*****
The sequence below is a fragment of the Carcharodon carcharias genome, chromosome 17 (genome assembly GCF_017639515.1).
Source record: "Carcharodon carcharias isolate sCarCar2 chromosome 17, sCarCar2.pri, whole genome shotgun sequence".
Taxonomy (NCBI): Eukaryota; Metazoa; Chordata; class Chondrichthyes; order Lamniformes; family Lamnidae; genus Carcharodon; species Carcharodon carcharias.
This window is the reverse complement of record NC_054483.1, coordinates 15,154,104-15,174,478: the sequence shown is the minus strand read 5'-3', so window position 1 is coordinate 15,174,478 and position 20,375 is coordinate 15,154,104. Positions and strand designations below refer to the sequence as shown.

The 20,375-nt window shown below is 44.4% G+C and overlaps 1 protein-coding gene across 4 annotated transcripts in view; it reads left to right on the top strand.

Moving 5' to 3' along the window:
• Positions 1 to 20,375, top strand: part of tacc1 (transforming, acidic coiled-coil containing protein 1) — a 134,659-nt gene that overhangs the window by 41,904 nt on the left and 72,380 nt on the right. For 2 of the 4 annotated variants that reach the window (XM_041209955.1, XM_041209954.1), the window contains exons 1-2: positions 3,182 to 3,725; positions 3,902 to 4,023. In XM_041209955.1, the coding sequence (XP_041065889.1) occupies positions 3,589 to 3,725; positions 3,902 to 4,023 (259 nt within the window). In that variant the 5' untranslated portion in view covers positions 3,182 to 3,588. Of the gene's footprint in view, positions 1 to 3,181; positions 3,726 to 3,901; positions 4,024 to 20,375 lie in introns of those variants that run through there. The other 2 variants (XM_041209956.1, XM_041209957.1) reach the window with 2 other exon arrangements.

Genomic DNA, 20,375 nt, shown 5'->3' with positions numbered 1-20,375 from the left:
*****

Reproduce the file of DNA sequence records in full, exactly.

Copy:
The sequence below is a fragment of the Carcharodon carcharias genome, chromosome 17 (genome assembly GCF_017639515.1).
Source record: "Carcharodon carcharias isolate sCarCar2 chromosome 17, sCarCar2.pri, whole genome shotgun sequence".
Taxonomy (NCBI): Eukaryota; Metazoa; Chordata; class Chondrichthyes; order Lamniformes; family Lamnidae; genus Carcharodon; species Carcharodon carcharias.
This window is the reverse complement of record NC_054483.1, coordinates 15,154,104-15,174,478: the sequence shown is the minus strand read 5'-3', so window position 1 is coordinate 15,174,478 and position 20,375 is coordinate 15,154,104. Positions and strand designations below refer to the sequence as shown.

The 20,375-nt window shown below is 44.4% G+C and overlaps 1 protein-coding gene across 4 annotated transcripts in view; it reads left to right on the top strand.

Moving 5' to 3' along the window:
• Positions 1 to 20,375, top strand: part of tacc1 (transforming, acidic coiled-coil containing protein 1) — a 134,659-nt gene that overhangs the window by 41,904 nt on the left and 72,380 nt on the right. For 2 of the 4 annotated variants that reach the window (XM_041209955.1, XM_041209954.1), the window contains exons 1-2: positions 3,182 to 3,725; positions 3,902 to 4,023. In XM_041209955.1, the coding sequence (XP_041065889.1) occupies positions 3,589 to 3,725; positions 3,902 to 4,023 (259 nt within the window). In that variant the 5' untranslated portion in view covers positions 3,182 to 3,588. Of the gene's footprint in view, positions 1 to 3,181; positions 3,726 to 3,901; positions 4,024 to 20,375 lie in introns of those variants that run through there. The other 2 variants (XM_041209956.1, XM_041209957.1) reach the window with 2 other exon arrangements.

Genomic DNA, 20,375 nt, shown 5'->3' with positions numbered 1-20,375 from the left: